Welcome to Empirical Purple

A blog by Simon Brady to cover a surprisingly wide range of geekiness, in a combination that no-one else does quite the same way. Probably. Either that, or it'll just be Simon talking about the likes of Football (usually the Soccer variety), PC & Tabletop Gaming, WWE, Movies, Music and occasionally even my actual job of Graphic Design, depending on what I'm up to in the world.

Wednesday, September 26, 2012

Pixels the Size of Your Fist

Top: Treasure Island Dizzy (1988)
Bottom: Resident Evil 6 (2012)
I know which I prefer.
Photorealism does not always a good game make. It's something I've said before and will always maintain. It doesn't matter how many polygons or pixels of horizontal resolution you can jam into a TV or monitor screen, gorgeous graphics won't save an atrocious game, while poor graphics won't hurt a great game.

Don't get me wrong, graphics get nicer and smoother as processing power goes up, and this is a good thing. It would just be nice if game developers concentrated on gameplay, level design and scripting before attempting to add the cutting-edge graphics.

I have an XBox, on which I play such egregious present-day titles like Tekken 6, Street Fighter IV, Warhammer 40,000: Space Marine, Red Dead Redemption and Star Wars: The Force Unleashed. I've owned a PS2, Mega Drive, Gameboy (original, none of this Advance or  Colour nonsense) and a ZX Spectrum 128k, with plenty of play-time on NES, SNE, a dash of PS1 thrown in and, of course, a boatload of PC gaming from 3.5" floppy disks up to present day. Present day consisting currently of the raft of Mac-supported 'PC' games from Blizzard and on Steam.

Monday's blog about Pro Fire Wrestling was the main idea that came out of a day of downloading Demos from the XBox Marketplace. I grabbed demos of the latest FIFA and Pro Evo (on balance I think I'd pick FIFA of the two), the old Simpsons and X-Men arcade games, Awesomenauts on recommendation, Altered Beast on a retro trip, plus the board games of Carcassone and Ticket to Ride for possible purchase later. Then yesterday I nabbed the trial of Resident Evil 6.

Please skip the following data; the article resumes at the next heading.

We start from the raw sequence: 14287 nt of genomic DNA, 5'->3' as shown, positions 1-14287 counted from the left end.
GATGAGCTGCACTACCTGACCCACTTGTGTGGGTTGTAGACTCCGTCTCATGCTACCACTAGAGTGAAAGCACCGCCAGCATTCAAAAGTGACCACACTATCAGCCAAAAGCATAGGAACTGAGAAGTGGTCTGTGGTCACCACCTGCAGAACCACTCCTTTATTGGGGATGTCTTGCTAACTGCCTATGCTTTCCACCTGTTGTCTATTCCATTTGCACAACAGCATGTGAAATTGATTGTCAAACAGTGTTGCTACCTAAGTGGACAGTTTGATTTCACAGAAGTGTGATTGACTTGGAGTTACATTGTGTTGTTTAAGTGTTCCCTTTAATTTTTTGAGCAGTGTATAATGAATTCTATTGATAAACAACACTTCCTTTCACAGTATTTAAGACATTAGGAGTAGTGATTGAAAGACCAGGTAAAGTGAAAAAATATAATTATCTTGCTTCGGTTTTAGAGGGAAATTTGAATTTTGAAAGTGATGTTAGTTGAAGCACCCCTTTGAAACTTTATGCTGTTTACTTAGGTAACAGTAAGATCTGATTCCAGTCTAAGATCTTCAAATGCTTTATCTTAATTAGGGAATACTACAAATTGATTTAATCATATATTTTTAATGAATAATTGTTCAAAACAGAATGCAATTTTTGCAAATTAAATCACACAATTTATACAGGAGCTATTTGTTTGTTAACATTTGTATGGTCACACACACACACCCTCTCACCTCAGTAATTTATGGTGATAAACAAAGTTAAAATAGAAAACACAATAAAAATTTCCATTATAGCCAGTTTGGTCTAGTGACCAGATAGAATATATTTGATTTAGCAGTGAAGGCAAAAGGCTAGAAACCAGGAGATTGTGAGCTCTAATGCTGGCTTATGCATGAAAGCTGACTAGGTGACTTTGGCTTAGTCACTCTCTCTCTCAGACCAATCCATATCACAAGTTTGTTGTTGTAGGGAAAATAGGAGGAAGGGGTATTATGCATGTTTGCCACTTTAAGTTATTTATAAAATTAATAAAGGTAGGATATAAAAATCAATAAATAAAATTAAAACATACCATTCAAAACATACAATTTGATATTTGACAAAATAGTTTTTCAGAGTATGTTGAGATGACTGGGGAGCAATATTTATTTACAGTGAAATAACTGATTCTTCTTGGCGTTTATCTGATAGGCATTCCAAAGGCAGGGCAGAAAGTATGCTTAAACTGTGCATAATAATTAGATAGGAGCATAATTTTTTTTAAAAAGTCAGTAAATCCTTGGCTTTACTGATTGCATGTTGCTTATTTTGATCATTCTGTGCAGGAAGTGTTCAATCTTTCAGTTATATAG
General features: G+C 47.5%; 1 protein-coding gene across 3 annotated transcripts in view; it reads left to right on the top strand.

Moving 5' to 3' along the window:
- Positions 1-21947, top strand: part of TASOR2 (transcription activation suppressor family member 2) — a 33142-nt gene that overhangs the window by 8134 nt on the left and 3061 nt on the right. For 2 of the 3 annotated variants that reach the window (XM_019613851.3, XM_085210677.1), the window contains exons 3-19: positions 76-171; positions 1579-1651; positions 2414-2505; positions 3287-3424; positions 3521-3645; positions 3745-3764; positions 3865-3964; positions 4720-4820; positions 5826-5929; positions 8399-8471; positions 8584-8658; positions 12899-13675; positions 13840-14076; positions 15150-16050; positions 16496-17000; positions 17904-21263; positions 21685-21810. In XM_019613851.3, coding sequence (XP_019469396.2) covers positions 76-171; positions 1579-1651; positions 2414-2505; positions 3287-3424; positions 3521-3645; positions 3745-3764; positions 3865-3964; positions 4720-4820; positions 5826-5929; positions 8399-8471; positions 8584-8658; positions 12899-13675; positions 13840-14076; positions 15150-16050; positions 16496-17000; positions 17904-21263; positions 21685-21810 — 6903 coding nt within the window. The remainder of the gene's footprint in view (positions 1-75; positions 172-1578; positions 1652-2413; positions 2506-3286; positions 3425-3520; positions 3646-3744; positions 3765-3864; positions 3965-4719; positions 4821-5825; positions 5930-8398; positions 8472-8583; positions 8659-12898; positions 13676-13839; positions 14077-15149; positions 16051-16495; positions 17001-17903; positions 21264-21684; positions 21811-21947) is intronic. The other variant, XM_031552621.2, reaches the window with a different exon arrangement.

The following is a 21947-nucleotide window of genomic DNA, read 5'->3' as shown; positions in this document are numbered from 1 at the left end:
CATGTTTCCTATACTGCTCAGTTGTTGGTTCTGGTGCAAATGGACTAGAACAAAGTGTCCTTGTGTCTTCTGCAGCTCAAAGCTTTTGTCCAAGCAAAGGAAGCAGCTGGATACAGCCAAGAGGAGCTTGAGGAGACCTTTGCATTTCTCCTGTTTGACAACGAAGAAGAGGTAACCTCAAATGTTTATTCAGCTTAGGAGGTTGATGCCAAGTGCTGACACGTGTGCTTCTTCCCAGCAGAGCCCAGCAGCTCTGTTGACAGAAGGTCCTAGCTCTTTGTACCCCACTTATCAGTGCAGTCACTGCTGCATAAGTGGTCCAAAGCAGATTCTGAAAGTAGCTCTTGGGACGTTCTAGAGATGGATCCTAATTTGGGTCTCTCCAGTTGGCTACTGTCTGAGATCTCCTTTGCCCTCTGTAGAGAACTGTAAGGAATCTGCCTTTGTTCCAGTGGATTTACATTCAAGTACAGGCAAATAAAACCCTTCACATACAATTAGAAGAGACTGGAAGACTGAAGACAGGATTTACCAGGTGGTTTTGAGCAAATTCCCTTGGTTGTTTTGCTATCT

Now, I've never played Resident Evil, seen the movies or anything before (a bit like I've never found a way into the Final Fantasy series). Wandering round a beautifully-realised environment in that very current and truly frustrating style of everything being shades of brown and gray, I think the bit I really liked about it was the in-game mobile phone menu system. Nothing else grabbed me as you wandered round a fairly linear path attempting to avoid having to shoot zombies unless strictly necessary. Right, and they've made six of these games... because?

So that was promptly deleted. Now, I'm not some sort of retro 'everything new is shit' guy, because the Altered Beast demo stayed on my hard drive for an even shorter amount of time before being binned. The other game that stood out was Awesomenauts. A fun base-attack 2D platformer, this is in danger of costing me MSPs, as the single-level, single-character demo is great fun.

Looking back through my other posts about computer games, every single time I start playing something I remember back to the old days (rather, 'my' old days) for inspiration of how games are supposed to feel. Dizzy, Sonic, Mario, Link and the like all come flooding back to me. They're old friends welcome back any time, certainly, because of the time I've spent with them over the years, but they're mostly friends because of how much I loved them.

My point is not that the only good games are the ones I played as a kid.

My point is that only the good games make me feel like I'm a kid when playing them.

For some people, that requirement is very easy. For others, evidently including me, it's fairly difficult. Skyrim, Resident Evil, Halo and Call of Duty can all go shove it, because their powers don't work on me no matter how large their sandboxes, or how many polygons they have, because they don't grab me. If you can give me a great game, then 16 colours and pixels the size of your fist are just fine, thank-you.

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